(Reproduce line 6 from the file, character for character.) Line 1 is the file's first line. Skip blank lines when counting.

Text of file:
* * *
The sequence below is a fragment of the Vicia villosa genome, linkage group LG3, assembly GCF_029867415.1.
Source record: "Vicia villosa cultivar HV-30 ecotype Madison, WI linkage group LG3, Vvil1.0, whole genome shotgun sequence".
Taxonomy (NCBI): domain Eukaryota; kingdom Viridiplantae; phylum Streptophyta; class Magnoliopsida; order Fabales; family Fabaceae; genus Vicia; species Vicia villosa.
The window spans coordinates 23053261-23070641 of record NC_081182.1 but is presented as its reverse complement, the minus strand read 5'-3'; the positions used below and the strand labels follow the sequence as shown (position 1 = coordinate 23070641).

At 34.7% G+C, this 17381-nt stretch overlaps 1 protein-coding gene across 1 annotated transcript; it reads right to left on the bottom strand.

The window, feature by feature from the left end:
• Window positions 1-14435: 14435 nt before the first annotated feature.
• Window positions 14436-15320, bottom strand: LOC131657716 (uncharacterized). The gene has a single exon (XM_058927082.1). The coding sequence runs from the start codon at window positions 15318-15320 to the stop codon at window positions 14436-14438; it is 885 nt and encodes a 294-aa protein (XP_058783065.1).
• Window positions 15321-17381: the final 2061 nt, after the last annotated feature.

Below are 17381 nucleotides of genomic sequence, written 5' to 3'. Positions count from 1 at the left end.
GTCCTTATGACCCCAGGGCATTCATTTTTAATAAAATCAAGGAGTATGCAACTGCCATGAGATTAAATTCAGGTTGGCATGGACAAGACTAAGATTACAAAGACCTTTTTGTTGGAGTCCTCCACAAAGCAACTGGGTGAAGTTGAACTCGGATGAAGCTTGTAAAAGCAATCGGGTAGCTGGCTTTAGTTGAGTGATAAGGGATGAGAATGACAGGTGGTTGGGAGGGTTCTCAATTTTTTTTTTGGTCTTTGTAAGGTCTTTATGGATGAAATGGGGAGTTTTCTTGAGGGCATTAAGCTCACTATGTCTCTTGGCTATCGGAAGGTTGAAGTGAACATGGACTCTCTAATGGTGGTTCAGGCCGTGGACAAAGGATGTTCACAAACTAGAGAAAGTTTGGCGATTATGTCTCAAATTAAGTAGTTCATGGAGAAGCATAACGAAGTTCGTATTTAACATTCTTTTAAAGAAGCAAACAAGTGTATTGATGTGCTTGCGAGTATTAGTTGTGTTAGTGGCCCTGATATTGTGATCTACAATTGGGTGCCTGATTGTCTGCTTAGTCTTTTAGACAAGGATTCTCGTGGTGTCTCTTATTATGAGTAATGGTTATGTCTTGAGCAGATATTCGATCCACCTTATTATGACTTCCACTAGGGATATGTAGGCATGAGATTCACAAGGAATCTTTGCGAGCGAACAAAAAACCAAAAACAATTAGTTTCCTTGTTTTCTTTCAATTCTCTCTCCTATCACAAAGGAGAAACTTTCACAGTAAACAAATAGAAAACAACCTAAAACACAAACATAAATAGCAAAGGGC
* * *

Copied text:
The window, feature by feature from the left end: